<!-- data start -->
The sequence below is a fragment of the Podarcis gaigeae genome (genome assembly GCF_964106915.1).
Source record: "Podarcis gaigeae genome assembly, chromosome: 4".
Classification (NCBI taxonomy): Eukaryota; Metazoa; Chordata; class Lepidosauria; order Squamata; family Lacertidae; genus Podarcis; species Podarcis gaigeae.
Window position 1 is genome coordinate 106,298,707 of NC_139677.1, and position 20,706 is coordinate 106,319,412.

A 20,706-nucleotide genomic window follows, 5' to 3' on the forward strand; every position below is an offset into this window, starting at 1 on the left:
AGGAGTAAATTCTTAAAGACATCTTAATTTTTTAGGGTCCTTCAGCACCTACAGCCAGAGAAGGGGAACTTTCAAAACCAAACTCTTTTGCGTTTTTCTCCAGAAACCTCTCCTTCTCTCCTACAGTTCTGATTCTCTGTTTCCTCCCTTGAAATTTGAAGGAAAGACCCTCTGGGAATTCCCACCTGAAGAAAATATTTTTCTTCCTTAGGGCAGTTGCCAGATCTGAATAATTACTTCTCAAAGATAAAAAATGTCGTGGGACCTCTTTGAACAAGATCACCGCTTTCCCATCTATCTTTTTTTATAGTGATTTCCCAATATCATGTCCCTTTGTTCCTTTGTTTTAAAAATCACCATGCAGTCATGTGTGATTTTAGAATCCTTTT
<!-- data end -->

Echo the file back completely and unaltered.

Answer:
The sequence below is a fragment of the Podarcis gaigeae genome (genome assembly GCF_964106915.1).
Source record: "Podarcis gaigeae genome assembly, chromosome: 4".
Classification (NCBI taxonomy): Eukaryota; Metazoa; Chordata; class Lepidosauria; order Squamata; family Lacertidae; genus Podarcis; species Podarcis gaigeae.
Window position 1 is genome coordinate 106,298,707 of NC_139677.1, and position 20,706 is coordinate 106,319,412.

A 20,706-nucleotide genomic window follows, 5' to 3' on the forward strand; every position below is an offset into this window, starting at 1 on the left:
AGGAGTAAATTCTTAAAGACATCTTAATTTTTTAGGGTCCTTCAGCACCTACAGCCAGAGAAGGGGAACTTTCAAAACCAAACTCTTTTGCGTTTTTCTCCAGAAACCTCTCCTTCTCTCCTACAGTTCTGATTCTCTGTTTCCTCCCTTGAAATTTGAAGGAAAGACCCTCTGGGAATTCCCACCTGAAGAAAATATTTTTCTTCCTTAGGGCAGTTGCCAGATCTGAATAATTACTTCTCAAAGATAAAAAATGTCGTGGGACCTCTTTGAACAAGATCACCGCTTTCCCATCTATCTTTTTTTATAGTGATTTCCCAATATCATGTCCCTTTGTTCCTTTGTTTTAAAAATCACCATGCAGTCATGTGTGATTTTAGAATCCTTTT